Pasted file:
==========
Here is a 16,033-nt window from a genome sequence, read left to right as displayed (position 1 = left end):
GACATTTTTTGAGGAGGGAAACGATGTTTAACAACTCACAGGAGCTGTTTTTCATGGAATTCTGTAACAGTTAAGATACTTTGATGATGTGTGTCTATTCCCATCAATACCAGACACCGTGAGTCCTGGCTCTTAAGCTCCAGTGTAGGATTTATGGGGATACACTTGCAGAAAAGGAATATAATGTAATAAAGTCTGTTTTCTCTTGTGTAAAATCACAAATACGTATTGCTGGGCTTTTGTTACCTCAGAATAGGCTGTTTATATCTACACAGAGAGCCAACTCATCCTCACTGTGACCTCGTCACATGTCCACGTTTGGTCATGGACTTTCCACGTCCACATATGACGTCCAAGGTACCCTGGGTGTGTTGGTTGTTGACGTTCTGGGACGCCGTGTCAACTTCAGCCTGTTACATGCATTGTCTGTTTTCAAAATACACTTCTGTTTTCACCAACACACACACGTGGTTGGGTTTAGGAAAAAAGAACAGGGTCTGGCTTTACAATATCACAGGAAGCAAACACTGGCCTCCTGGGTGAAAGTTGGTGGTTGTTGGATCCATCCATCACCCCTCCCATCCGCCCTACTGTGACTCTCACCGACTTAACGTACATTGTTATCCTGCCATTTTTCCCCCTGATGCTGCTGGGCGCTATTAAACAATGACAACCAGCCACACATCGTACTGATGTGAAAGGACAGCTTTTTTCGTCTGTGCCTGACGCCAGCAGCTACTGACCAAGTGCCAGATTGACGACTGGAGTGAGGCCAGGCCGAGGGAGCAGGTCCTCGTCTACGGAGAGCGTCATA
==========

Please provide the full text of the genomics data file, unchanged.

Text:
Here is a 16,033-nt window from a genome sequence, read left to right as displayed (position 1 = left end):
GACATTTTTTGAGGAGGGAAACGATGTTTAACAACTCACAGGAGCTGTTTTTCATGGAATTCTGTAACAGTTAAGATACTTTGATGATGTGTGTCTATTCCCATCAATACCAGACACCGTGAGTCCTGGCTCTTAAGCTCCAGTGTAGGATTTATGGGGATACACTTGCAGAAAAGGAATATAATGTAATAAAGTCTGTTTTCTCTTGTGTAAAATCACAAATACGTATTGCTGGGCTTTTGTTACCTCAGAATAGGCTGTTTATATCTACACAGAGAGCCAACTCATCCTCACTGTGACCTCGTCACATGTCCACGTTTGGTCATGGACTTTCCACGTCCACATATGACGTCCAAGGTACCCTGGGTGTGTTGGTTGTTGACGTTCTGGGACGCCGTGTCAACTTCAGCCTGTTACATGCATTGTCTGTTTTCAAAATACACTTCTGTTTTCACCAACACACACACGTGGTTGGGTTTAGGAAAAAAGAACAGGGTCTGGCTTTACAATATCACAGGAAGCAAACACTGGCCTCCTGGGTGAAAGTTGGTGGTTGTTGGATCCATCCATCACCCCTCCCATCCGCCCTACTGTGACTCTCACCGACTTAACGTACATTGTTATCCTGCCATTTTTCCCCCTGATGCTGCTGGGCGCTATTAAACAATGACAACCAGCCACACATCGTACTGATGTGAAAGGACAGCTTTTTTCGTCTGTGCCTGACGCCAGCAGCTACTGACCAAGTGCCAGATTGACGACTGGAGTGAGGCCAGGCCGAGGGAGCAGGTCCTCGTCTACGGAGAGCGTCATA